Options Strategy of the Day: A Bullish Pre-Earnings Volatility Play


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With events in Europe and China shaping the bigger picture on Wall Street, it is easy to forget that we are smack in the middle of corporate earnings season. While we are about halfway through the current earnings calendar, there are several heavy hitters still scheduled to report. This week alone, we have Hewlett-Packard Co. ( HPQ ), Wal-Mart Stores Inc. ( WMT ), Deere & Co. ( DE ), and Dell Inc. ( DELL ), just to name a few. As such, options traders still have plenty of opportunities to benefit from this period of elevated volatility.

Now, many intermediate options traders have heard of strategies like straddles and strangles, and these plays work well during of periods of increased volatility by allowing the investor to profit regardless of the stock's directional move. The catch is that the stock has to move big, which is kind of the idea during periods of elevated volatility. But, what if you have a directional bias on the underlying stock?

Straddles and strangles may not have an opinion on which direction the shares of XYZ BrickLayers Corp. will move post-earnings, but you have your suspicions that the stock is due for a rally. Luckily for you, there is a way to increase your payout on a rally in XYZ shares, while still maintaining a "hedge" against a downside move: the strap.

Constructing a Strap

Straps are quite similar in construction to straddles. Instead of purchasing one at-the-money put and one at-the-money call, the strap trader will purchase one at-the-money put and two at-the-money calls. This gives the position a bias toward a rally in the underlying shares.

Let's take a look at an example. Sticking with your bullish bias on XYZ BrickLayers, you expect the company to report blowout quarterly results after the close on Friday. However, the market being what it is lately, not to mention the unpredictable nature of earnings reactions, you feel that you need some downside exposure. With XYZ trading at $52 per share, you purchase one June 52 put, last asked at $1.57, and two June 52 calls, last asked at $1.10 (or $2.20 total). As a result, you enter the trade with a net debit of $3.77, which represents the most you can possibly lose on the position.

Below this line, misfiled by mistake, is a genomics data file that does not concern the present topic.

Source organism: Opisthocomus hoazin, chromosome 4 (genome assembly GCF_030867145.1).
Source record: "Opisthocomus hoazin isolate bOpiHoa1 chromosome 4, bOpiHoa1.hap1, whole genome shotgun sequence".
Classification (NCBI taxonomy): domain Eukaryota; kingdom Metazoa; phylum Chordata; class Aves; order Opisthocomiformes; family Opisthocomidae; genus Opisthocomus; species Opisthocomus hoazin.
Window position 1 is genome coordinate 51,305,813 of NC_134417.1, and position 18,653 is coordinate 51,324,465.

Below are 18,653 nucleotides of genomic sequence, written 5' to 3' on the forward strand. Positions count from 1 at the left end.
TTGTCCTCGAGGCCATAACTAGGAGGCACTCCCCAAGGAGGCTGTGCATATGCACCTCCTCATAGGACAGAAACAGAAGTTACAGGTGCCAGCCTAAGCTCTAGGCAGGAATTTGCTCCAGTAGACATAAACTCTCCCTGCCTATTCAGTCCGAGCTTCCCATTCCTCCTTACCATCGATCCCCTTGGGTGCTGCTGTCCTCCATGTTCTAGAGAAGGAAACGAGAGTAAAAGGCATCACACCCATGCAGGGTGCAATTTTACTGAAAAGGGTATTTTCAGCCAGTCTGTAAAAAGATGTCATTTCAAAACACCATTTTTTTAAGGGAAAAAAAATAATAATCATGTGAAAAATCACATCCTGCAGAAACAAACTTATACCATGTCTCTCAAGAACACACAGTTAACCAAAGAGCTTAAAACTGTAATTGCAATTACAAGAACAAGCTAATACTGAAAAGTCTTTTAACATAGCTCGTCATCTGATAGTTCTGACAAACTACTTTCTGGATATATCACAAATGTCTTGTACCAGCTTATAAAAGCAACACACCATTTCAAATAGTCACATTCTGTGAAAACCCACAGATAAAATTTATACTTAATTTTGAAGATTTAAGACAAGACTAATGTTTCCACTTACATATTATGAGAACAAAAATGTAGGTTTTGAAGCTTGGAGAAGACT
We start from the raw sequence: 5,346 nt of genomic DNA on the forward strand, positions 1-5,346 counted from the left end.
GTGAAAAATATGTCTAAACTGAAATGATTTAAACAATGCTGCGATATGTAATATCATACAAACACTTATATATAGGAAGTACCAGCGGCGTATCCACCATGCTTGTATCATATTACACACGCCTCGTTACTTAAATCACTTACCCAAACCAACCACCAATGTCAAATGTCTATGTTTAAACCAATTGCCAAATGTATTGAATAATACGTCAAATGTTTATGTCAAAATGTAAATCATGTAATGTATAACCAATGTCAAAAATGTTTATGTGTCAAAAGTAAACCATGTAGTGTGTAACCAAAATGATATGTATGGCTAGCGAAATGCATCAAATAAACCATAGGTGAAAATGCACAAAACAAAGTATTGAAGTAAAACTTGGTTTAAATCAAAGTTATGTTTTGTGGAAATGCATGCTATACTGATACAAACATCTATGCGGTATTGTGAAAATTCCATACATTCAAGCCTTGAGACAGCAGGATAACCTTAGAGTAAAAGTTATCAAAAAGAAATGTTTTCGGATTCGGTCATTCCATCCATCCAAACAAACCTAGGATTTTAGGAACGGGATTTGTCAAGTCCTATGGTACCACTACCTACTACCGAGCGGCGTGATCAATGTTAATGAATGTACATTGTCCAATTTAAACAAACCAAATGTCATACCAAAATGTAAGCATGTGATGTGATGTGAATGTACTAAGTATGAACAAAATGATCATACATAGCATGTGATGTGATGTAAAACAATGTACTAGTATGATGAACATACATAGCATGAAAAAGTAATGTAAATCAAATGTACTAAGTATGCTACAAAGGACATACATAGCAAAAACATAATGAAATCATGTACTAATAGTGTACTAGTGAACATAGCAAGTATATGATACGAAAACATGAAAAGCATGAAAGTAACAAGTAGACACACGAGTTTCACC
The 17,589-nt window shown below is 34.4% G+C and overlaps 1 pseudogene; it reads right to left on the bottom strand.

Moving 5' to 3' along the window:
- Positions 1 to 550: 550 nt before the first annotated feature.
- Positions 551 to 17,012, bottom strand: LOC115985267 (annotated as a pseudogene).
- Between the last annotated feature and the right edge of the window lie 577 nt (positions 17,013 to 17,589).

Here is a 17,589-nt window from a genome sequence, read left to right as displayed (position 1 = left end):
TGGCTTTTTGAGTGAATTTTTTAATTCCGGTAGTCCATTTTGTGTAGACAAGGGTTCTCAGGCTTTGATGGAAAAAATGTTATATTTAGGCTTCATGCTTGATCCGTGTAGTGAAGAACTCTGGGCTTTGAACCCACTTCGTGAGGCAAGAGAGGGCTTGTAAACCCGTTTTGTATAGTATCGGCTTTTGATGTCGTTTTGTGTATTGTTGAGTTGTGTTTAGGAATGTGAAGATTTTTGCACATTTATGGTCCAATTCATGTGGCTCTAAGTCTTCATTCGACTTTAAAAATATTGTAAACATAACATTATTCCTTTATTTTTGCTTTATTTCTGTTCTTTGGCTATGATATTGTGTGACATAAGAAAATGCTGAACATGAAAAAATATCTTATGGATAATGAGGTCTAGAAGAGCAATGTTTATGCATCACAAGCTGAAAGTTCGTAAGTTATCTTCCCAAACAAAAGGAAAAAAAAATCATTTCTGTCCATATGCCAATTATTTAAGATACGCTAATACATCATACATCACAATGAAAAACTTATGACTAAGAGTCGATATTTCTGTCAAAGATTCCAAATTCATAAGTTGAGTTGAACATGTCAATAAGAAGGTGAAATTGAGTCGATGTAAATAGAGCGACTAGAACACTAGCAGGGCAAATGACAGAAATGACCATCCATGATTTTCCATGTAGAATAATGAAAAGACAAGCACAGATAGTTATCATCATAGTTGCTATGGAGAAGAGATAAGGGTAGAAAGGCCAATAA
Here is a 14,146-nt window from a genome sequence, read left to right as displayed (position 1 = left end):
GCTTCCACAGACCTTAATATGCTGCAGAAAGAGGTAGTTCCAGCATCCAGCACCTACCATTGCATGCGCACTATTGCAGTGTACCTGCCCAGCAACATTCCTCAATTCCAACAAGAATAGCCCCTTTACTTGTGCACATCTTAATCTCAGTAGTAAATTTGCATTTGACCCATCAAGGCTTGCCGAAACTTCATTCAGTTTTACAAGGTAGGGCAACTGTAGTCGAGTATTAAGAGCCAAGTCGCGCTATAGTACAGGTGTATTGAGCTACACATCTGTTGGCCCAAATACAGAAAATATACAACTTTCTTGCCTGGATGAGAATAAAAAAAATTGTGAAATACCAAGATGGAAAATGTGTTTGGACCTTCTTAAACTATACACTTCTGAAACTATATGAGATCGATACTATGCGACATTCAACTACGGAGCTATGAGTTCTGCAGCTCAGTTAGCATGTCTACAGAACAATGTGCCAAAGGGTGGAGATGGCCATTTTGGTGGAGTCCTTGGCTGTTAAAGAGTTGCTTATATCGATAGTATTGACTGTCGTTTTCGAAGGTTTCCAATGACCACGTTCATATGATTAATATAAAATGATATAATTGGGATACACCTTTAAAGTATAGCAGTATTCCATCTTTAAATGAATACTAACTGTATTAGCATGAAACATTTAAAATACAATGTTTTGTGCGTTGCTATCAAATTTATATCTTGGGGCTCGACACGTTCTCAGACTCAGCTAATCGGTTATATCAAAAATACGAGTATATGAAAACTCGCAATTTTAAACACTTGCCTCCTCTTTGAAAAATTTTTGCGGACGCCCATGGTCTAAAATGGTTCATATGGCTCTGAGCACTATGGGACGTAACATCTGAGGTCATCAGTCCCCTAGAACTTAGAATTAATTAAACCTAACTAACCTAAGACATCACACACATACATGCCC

Potential Outcomes

There are a couple potential outcomes for this strap position. Under the best-case scenario, XYZ impresses Wall Street with its quarterly report, and rallies significantly beyond $55.27 per share (the upper breakeven level). Keep in mind that a rally in the underlying stock is preferred because you have bought two calls for every one put. Assuming that XYZ closes at $60 per share at June expiration, the purchased June 52 put would expire worthless, while the two purchased June 52 calls would be worth a combined $16. Subtracting the net debit of $3.77 paid at initiation, your profit comes in at $12.23.

Your next best outcome for this strap strategy is for XYZ to plunge below $48.23 per share (the lower breakeven level). Assuming that XYZ sorely disappoints investors with its quarterly figures, and the shares plunge to $45 per share, the purchased June 52 calls would expire worthless, while the June 52 put would be worth $7. Subtracting the net debit of $3.77 paid at initiation, your profit comes in at $3.23.

The only way to lose in this example is for XYZ shares to have practically no reaction to their earnings data, leaving the shares close essentially flat at expiration. However, even in a worst-case scenario where XYZ closes at $52 per share when June options expire, your losses are limited to the net debit of $3.77 paid at initiation.

Profit/loss for a strap example

Wrapping Up

It may seem like the strap is the answer to the aggressive bullish trader's prayers, but options strategies that revolve around high levels of volatility are rarely as cut and dried as they seem. Just remember that while high levels of volatility are beneficial to a strap position, they can also increase the cost of entering the trade. Furthermore, trading around events, such as earnings reports and trial results, can be extremely risky. So, while the strap can give bullish traders a way of participating in volatile price swings, there is still a palpable degree of risk involved.

Schaeffer's Investment Research Inc. offers real-time option trading services, as well as daily, weekly and monthly newsletters. Please click here to sign up for free newsletters. The SchaeffersResearch.com website provides financial news, education and commentary, plus stock screeners, filters and many other tools. Founder Bernie Schaeffer is the author of the groundbreaking book, The Option Advisor: Wealth-Building Techniques Using Equity & Index Options .

The views and opinions expressed herein are the views and opinions of the author and do not necessarily reflect those of Nasdaq, Inc.

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This article appears in: Investing , Options
More Headlines for: DE , DELL , HPQ , WMT

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